What is the Chinese Society of Psychiatry?

Introduction

The Chinese Society of Psychiatry (CSP; Chinese: 中华医学会精神病学分会; lit. ‘Chinese Medical Association Psychiatry Branch’) is the largest organisation for psychiatrists in China.

It publishes the Chinese Classification of Mental Disorders (“CCMD”), first published in 1985. The CSP also publishes clinical practice guidelines; promotes psychiatric practice, research and communication; trains new professionals; and holds academic conferences.

Origins and Organisation

The organisation developed out of the Chinese Society of Neuro-Psychiatry, which was founded in 1951. This separated into the Chinese Society of Psychiatry and Chinese Society of Neurology in 1994. Since then, successive committees have run the organisation, currently the 3rd Committee, which started in 2003, whose president is Dongfeng Zhou. The CCMD is now on its third revision.

The official journal of the CSP is the Chinese Journal of Psychiatry (中华精神科杂志).[2] The Society held its seventh annual academic conference in 2006. The Society is a member of the World Psychiatric Association.

As of 2005, the CSP had 800 members.

Brief History

In 2001, the CSP declassified homosexuality and bisexuality as a mental disorder. However, the organization specified that, “although homosexuality was not a disease, a person could be conflicted or suffering from mental illness because of their sexuality, and that condition could be treated”, according to Damien Lu, founder of the Information Clearing House for Chinese Gays and Lesbians. Reportedly, this loophole is used to promote conversion therapy in China.

Beginning in 2014, the CSP began collaborating with the McLean Hospital. The purpose of the programme is to share research cross-culturally between specialists in psychotic and mood disorders.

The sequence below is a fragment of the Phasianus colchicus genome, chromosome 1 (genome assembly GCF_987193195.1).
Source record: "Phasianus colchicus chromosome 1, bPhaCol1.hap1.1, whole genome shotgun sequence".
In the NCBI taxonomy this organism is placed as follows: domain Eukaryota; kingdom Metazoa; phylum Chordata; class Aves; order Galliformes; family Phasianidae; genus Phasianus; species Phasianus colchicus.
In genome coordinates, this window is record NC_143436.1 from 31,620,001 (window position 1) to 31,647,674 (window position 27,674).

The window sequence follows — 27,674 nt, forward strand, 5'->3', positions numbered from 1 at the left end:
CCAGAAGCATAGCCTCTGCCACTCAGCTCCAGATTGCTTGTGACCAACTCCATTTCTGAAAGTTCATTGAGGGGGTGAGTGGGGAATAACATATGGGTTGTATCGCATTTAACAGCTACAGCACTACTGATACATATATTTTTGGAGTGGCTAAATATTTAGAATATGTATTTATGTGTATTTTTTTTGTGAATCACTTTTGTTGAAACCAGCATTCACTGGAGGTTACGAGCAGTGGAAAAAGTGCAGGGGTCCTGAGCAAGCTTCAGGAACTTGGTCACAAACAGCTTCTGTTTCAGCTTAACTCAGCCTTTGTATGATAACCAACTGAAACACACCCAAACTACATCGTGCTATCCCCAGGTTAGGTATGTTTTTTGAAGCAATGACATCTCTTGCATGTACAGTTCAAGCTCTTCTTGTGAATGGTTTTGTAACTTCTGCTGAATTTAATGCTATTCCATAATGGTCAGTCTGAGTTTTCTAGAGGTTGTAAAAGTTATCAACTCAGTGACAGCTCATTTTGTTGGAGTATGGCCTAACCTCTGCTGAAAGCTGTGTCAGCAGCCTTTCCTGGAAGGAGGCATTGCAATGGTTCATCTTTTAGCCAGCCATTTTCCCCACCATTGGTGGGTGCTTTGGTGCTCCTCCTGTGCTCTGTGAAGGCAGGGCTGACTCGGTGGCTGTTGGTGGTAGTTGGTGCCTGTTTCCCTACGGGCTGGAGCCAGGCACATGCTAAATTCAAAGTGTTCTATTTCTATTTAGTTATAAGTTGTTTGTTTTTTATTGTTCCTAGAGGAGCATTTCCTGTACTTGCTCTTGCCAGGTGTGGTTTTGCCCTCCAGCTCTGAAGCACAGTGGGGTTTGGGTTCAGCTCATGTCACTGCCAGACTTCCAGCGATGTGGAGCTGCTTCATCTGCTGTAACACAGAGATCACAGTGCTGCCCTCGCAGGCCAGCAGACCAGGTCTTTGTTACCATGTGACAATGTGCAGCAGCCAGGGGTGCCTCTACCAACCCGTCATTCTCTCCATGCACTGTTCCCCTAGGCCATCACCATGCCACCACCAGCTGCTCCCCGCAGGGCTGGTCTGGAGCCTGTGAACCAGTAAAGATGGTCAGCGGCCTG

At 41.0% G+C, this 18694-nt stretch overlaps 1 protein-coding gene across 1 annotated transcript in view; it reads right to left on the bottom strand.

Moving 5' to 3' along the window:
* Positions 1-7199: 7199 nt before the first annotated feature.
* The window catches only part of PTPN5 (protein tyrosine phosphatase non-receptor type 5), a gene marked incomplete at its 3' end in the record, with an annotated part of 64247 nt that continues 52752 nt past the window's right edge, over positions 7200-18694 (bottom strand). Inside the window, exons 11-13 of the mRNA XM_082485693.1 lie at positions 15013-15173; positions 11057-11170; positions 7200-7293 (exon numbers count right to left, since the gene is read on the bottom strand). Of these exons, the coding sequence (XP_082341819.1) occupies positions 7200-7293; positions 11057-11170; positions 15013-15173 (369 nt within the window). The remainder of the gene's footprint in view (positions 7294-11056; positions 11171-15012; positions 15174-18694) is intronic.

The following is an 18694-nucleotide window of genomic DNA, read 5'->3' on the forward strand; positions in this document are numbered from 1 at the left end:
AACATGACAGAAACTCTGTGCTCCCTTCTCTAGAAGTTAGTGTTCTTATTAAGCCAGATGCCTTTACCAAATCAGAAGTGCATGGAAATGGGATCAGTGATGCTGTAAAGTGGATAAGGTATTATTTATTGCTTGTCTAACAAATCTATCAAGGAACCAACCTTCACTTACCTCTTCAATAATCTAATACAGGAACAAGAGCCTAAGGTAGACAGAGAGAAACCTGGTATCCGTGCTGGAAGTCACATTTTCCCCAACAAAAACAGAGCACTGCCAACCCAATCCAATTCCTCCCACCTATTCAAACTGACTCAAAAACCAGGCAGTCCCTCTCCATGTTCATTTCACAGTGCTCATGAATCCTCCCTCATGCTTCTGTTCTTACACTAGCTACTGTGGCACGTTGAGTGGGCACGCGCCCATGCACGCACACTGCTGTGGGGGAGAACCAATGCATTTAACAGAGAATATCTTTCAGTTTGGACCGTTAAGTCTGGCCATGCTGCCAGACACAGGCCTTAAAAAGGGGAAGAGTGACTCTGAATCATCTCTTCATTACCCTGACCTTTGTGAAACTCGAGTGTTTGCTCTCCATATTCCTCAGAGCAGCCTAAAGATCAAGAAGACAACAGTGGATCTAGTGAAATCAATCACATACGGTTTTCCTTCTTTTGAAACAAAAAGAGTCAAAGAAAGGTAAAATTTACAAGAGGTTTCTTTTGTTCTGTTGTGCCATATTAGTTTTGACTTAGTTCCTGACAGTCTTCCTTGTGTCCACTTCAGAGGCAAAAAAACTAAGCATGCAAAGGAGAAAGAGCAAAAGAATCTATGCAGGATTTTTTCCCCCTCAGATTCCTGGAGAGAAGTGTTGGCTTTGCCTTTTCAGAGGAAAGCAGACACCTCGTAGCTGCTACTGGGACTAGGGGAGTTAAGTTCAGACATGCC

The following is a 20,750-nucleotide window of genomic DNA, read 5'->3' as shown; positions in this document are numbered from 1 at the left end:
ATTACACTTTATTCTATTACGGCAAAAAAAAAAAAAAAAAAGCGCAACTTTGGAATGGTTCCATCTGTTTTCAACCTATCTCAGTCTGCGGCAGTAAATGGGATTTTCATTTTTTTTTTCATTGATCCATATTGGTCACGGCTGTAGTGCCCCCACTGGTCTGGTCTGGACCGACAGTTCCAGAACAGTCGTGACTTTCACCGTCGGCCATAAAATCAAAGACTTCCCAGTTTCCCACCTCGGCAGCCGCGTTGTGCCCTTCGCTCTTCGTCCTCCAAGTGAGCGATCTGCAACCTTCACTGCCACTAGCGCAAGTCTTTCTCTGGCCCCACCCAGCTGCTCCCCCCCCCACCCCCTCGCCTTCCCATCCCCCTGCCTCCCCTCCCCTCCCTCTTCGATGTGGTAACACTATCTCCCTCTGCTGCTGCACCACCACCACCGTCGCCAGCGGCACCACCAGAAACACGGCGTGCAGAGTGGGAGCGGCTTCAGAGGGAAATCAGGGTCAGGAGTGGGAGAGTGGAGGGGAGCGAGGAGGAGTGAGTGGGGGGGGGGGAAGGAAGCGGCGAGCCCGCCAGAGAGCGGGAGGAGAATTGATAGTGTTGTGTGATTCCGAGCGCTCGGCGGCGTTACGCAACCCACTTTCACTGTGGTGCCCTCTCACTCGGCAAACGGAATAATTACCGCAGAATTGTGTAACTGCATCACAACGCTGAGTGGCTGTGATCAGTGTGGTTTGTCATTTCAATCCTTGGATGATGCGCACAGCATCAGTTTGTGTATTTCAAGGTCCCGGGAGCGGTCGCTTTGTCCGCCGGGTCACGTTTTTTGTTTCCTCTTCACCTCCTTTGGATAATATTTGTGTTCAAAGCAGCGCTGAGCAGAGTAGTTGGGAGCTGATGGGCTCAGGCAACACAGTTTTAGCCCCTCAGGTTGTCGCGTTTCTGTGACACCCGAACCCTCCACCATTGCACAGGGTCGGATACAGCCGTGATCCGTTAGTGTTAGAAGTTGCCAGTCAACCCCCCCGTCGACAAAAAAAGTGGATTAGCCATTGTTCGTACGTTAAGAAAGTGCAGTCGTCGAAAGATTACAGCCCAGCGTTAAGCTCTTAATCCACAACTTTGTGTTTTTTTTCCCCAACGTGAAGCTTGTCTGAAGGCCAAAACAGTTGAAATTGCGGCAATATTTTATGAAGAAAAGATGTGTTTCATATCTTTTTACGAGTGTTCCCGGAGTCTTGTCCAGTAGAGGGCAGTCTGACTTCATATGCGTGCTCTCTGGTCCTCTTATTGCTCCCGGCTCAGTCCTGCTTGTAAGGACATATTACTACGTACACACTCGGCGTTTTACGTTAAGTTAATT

Controversy

The Chinese Society of Psychiatrists (CSP) has been criticised for alleged complicity in the government’s political abuse of psychiatry towards Falun Gong practitioners – including by detaining individuals via diagnosing adherents as “political maniacs” or with “Qi Gong psychosis”. Antipsychotic drugs were wrongly prescribed to practitioners.

In 2004, the CSP agreed on a joint response with the World Psychiatric Association to the allegations. According to the CSP, certain psychiatrists had “failed to distinguish between spiritual-cultural beliefs and delusions” due to “lack of training and professional skills”, and this led to misdiagnoses. However, they claimed this was not a systematic issue and invited the WPA to correct the problem.

The WPA stated, “What has become clear… has been the need to assist Chinese colleagues in matters concerning forensic psychiatry, medical ethics, patients’ rights, mental health legislation, diagnosis and classification, to help them improve the care of mentally ill in China and prevent future abuses.” Arthur Kleinman, a psychiatrist at Harvard University, said he believed the claims about systematic abuse of psychiatry were exaggerated, while acknowledging that it did occur in some cases. Abraham Halpern, a psychiatrist at New York Medical College and board member of the Friends of Falun Gong, USA, criticised the WPA for not demanding an investigative mission in China.

A follow-up review of the controversy was written by Alan A. Stone, a professor of psychiatry and president of the American Psychiatric Association, and published in the Psychiatric Times. Stone determined that psychiatrists in China were generally poorly trained and did not receive the sort of medical training which was standard in the West. Stone said this was cause for the misdiagnoses.

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